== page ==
What should every student know before starting college? FIRE's newest video has the answer: Students should know that they have rights—and colleges must do a better job of protecting those rights.
We thought it would be useful to explain each statement made in the video for folks who might not be able to believe this kind of censorship happens on our nation's campuses. Sadly, it does!
"In college, you can get in trouble for what you wear, what you post on Facebook, even for what you say."
In the past few years, FIRE has fought back against several schools who punished students for their expression-verbal, online, and even sartorial. For example, students on the crew team at Tufts University were punished for a joking T-shirt this year, while Yale University has nixed its student government's T-shirt design for the annual Harvard-Yale football game two years in a row. Facebook cases are even more common. See what happened to Roman Caple, who was barred from participating in his college graduation for a Facebook post that was critical of his school, Saint Augustine's College. And just ask Isaac Rosenbloom if you can get in trouble for what you say: He nearly lost his Pell grant funding after a teacher reported him for swearing, once, after class at Hinds Community College.
"Guess you haven't heard about speech codes..."
Speech codes are university policies or regulations that prohibit speech that would be protected by the First Amendment off campus. As the video states, several schools ban "jokes," including Davidson College and Murray State University. Johns Hopkins University and California University of Pennsylvania both ban "inappropriate emails." Colorado College's "red light" policy on "Respect" actually bans expression that might embarrass someone: "The college forbids abusive behavior, understood as any act which ... produces ridicule, embarrassment, harassment, intimidation or other such result."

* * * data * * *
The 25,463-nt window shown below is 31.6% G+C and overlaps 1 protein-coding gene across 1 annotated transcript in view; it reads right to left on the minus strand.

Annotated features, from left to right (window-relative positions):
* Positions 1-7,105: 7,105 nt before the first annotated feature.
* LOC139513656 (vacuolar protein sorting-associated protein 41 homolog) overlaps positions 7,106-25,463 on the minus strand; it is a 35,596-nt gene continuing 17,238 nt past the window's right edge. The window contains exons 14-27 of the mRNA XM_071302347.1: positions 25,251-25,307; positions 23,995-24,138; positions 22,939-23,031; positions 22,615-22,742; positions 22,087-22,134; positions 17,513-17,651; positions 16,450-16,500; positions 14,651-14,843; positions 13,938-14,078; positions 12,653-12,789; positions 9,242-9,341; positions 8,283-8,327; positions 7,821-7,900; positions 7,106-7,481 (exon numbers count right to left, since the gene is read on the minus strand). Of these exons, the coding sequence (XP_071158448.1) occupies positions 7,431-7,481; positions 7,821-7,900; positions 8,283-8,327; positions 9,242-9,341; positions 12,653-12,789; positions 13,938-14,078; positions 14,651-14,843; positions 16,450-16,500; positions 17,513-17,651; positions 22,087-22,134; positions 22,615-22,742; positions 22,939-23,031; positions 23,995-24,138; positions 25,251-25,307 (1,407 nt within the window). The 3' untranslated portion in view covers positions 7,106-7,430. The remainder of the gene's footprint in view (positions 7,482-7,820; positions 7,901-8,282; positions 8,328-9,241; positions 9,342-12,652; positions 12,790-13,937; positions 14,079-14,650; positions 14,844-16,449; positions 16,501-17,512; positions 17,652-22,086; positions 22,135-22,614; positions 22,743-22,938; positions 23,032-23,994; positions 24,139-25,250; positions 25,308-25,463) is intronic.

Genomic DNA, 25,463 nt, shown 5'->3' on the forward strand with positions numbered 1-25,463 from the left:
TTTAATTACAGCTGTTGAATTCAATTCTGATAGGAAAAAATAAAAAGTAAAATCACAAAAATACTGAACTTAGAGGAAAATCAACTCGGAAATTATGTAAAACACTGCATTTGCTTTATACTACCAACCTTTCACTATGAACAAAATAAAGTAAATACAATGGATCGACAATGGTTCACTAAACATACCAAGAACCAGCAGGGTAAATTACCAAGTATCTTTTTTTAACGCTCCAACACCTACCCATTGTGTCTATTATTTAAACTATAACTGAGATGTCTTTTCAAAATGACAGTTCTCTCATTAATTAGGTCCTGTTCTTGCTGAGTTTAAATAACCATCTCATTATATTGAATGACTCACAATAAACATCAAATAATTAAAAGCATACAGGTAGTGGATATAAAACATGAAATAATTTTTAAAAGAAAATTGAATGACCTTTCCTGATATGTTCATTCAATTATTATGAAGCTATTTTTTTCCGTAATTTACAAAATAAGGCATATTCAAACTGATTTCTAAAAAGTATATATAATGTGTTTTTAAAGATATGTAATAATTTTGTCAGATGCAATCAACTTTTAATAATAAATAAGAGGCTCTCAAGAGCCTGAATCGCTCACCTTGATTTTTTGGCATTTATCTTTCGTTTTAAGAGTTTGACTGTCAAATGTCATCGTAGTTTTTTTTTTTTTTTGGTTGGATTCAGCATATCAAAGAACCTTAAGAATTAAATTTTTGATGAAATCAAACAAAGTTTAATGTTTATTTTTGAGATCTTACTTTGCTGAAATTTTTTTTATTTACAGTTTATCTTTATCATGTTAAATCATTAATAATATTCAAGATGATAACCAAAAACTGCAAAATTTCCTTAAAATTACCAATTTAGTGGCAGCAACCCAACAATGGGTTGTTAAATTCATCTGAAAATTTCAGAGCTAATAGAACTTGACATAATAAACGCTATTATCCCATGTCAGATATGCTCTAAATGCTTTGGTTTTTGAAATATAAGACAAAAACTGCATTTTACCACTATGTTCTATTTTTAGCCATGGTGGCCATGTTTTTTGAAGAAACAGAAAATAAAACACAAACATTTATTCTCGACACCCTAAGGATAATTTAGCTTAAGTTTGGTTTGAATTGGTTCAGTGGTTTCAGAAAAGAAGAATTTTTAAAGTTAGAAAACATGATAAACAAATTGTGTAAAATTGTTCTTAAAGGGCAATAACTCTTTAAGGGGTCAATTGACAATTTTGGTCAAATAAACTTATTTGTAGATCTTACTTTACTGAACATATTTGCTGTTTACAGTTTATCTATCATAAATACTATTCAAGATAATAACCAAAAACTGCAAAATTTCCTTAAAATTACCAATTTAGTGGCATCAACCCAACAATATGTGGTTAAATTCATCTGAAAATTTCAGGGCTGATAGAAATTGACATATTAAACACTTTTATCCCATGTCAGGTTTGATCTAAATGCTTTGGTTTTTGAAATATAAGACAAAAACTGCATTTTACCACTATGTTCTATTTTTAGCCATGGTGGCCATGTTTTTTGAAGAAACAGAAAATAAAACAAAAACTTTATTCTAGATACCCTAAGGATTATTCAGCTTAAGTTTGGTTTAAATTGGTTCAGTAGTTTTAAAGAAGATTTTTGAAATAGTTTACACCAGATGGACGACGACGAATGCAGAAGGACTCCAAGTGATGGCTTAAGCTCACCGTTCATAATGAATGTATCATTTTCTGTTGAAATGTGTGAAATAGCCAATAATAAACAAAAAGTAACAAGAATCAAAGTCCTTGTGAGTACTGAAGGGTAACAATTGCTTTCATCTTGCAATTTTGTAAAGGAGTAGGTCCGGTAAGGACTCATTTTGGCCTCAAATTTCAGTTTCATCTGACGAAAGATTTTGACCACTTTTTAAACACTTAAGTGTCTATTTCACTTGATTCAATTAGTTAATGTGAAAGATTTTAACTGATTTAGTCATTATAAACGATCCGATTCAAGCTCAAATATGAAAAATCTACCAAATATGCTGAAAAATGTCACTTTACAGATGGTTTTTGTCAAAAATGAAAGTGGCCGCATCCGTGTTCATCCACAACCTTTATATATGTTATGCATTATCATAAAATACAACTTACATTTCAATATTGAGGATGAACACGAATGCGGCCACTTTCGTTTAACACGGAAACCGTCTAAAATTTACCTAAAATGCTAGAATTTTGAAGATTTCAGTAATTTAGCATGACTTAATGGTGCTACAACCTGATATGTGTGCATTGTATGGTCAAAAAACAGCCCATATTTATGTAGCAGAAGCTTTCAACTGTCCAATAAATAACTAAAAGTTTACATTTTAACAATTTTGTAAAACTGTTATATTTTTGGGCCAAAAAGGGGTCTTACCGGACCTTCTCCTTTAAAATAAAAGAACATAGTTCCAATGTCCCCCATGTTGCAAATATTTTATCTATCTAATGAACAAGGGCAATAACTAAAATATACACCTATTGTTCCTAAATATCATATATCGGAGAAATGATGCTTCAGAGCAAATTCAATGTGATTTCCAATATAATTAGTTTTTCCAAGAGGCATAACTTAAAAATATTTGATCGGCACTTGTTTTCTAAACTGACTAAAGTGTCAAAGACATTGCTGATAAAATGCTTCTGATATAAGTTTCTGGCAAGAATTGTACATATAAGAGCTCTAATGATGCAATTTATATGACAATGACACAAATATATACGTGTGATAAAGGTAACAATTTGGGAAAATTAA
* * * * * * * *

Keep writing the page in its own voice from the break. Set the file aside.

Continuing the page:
For further explanation of what speech codes are and which schools have them, check out FIRE's Spotlight database, which rates speech codes at more than 400 colleges and universities.
"Free Speech Zone" at the University of Cincinnati
Until recently, the University of Cincinnati maintained an unconstitutional free speech zone that quarantined student expression to a small corner of campus and required students to register several days in advance in order to hold a protest or gather signatures. With the help of FIRE, and the 1851 Center for Constitutional Law, the University of Cincinnati chapter of Young Americans for Liberty successfully challenged this code in federal court earlier this year. Just this summer, a federal judge ruled that UC's zone "violates the First Amendment and cannot stand." The free speech zone at UC may be gone, but similar policies persist at far too many schools. You can read about a few of them here.
Davidson College "won't let students ask other students out on dates"
Strange but true. In addition to banning jokes, as mentioned above, Davidson College's policy includes "comments or inquiries about dating" as an example of prohibited sexual harassment.
Speech codes at public and private universities
Speech codes at public schools violate the First Amendment, and speech codes at almost all private universities violate their own explicit promises to respect student speech rights. Check out this page to learn more about the difference between speech codes at public and private universities.
"Know before you go"
Browse thefire.org, read FIRE's Guides to Student Rights on Campus (especially the brand new Guide to Free Speech on Campus!), and watch FIRE's videos on our Youtube channel to learn more about what rights students have on campus and how to protect them. Current students should check out the Campus Freedom Network, FIRE's coalition of students, faculty, and alumni who work to promote free speech at their schools every day.
Also, if you are a high school student, don't forget to enter our 2012 Essay Contest for the chance to win $20,000 in scholarship prizes!